The most challenging orientation for solar access is to have north to the street, as ideally you want large open windows in this direction, but that can have privacy issues from passing pedestrians.
This problem was solved at the Marion house by having one room at the required set-back line, and then kicking the living space further back into the property to create a suntrap, and allow for a substantial garden to act as a visual buffer.
To their credit the owners have used this space to create a beautiful permaculture herb and vegetable gardens, which can be accessed easily from the living room and kitchen.
The northern sunlight reaches deeply into the house (almost 20m deep) by way of higher ceiling and clerestory windows that are set back from the front. The cathedral roof over the kitchen and dining allows the inclusion of a loft, accessible via attic ladder or the more wondrous track via a children's bedroom cupboard and cubby house. The kitchen / dining area with its dark polished concrete floor and feature hoop pine ceiling becomes the hub of this 7.5 star house.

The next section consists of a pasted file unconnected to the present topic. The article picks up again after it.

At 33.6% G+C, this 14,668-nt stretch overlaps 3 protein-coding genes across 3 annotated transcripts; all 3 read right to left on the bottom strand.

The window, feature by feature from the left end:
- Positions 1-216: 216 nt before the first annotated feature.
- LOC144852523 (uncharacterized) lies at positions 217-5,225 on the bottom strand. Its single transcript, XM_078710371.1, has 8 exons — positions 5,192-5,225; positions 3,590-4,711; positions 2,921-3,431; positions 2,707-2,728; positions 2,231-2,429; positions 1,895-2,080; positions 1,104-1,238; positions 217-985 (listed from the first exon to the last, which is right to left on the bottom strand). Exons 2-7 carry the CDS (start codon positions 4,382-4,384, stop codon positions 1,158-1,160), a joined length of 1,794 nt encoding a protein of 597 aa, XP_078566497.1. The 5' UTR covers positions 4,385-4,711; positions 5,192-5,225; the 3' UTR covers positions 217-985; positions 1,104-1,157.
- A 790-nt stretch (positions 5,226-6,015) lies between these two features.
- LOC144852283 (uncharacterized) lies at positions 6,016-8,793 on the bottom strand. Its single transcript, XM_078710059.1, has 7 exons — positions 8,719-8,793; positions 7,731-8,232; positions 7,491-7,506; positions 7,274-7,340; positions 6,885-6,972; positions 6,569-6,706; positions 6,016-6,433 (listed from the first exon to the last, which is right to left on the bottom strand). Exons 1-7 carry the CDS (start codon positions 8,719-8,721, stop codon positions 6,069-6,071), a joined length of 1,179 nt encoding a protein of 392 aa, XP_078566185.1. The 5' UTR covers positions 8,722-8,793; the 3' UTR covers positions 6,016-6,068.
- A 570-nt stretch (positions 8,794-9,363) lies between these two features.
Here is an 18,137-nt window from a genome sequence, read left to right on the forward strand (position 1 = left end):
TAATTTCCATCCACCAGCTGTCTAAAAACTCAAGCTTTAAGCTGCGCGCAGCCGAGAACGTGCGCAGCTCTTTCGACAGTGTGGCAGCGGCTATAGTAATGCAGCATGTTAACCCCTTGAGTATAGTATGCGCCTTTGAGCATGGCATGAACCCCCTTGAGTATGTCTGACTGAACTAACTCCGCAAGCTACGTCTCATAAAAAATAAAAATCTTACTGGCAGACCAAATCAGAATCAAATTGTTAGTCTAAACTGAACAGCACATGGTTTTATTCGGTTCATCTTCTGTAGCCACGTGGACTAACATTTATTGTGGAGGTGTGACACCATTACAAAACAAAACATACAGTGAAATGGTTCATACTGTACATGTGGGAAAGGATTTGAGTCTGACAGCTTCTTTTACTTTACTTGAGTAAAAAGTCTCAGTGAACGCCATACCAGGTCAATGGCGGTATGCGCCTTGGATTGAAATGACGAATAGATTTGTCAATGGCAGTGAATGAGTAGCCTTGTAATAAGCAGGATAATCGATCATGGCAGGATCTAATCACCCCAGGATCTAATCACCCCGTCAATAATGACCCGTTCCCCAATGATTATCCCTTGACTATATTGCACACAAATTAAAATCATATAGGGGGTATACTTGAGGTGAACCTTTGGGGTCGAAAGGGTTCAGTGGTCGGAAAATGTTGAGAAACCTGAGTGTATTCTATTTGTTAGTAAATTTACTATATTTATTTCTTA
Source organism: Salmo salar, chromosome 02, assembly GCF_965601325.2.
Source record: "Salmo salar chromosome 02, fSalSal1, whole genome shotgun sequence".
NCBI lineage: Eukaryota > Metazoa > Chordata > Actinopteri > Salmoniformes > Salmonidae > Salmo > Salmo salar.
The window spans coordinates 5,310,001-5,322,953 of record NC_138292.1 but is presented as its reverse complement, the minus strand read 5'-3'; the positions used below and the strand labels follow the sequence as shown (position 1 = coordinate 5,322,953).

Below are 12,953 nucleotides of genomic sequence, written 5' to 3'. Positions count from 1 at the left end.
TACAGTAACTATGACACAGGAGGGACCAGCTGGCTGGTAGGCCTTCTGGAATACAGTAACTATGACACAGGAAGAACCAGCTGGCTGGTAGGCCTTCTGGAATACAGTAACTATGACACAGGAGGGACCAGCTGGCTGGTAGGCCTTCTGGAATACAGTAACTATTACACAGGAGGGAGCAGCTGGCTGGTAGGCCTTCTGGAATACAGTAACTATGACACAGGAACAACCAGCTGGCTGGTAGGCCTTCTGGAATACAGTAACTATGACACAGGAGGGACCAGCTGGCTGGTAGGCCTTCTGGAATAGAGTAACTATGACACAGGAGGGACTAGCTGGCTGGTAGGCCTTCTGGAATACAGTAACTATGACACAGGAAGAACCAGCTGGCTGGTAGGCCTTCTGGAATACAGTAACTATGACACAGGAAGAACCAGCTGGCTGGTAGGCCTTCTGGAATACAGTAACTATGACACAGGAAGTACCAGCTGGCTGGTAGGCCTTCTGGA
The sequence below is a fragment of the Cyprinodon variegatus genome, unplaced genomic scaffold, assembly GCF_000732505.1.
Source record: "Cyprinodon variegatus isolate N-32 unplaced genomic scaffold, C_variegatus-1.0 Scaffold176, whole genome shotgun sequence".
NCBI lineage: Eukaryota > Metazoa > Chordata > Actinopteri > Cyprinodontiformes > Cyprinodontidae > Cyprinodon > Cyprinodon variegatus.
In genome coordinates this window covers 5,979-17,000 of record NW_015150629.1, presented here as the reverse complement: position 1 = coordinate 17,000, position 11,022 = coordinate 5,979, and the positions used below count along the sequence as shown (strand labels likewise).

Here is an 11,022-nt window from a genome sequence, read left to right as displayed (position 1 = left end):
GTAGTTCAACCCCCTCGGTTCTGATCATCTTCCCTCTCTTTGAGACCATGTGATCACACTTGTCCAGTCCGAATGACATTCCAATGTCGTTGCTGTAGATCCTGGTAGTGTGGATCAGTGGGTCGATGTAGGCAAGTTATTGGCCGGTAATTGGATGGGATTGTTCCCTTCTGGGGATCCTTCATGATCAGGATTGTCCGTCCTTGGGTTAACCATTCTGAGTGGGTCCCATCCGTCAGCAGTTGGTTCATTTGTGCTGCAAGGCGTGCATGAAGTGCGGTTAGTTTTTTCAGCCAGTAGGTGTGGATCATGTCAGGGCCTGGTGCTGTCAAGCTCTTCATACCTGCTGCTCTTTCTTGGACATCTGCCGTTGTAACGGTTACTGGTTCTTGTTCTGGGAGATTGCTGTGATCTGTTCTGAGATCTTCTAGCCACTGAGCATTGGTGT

Ventilation for night purging has been maximised by aligning windows and doors to the prevailing summer breeze path, and through the use of hopper windows to help vent any heat build up. It is helped by an inverted southern patio roof angled to funnel summer sea breezes through the southern doorway into the house. Under this roof is also the perfect place to dry the laundry, all year long. The house also boasts a 2kilowatt PV array, and to date has produced more energy than it has used.
Our client, Jason, a talented electronics engineer, has devised an automated system whereby the house vents heat and fans turn on when pre-set conditions are met. For details of his system, go to www.mactechelectrical.com.au.
Download the factsheet to find out more about the Marion House.
Publication - The Advertiser feature from sustainable house day 2013
BPN Sustainability Award 2012 for New Dwelling - Winner
photo credit : Simon Black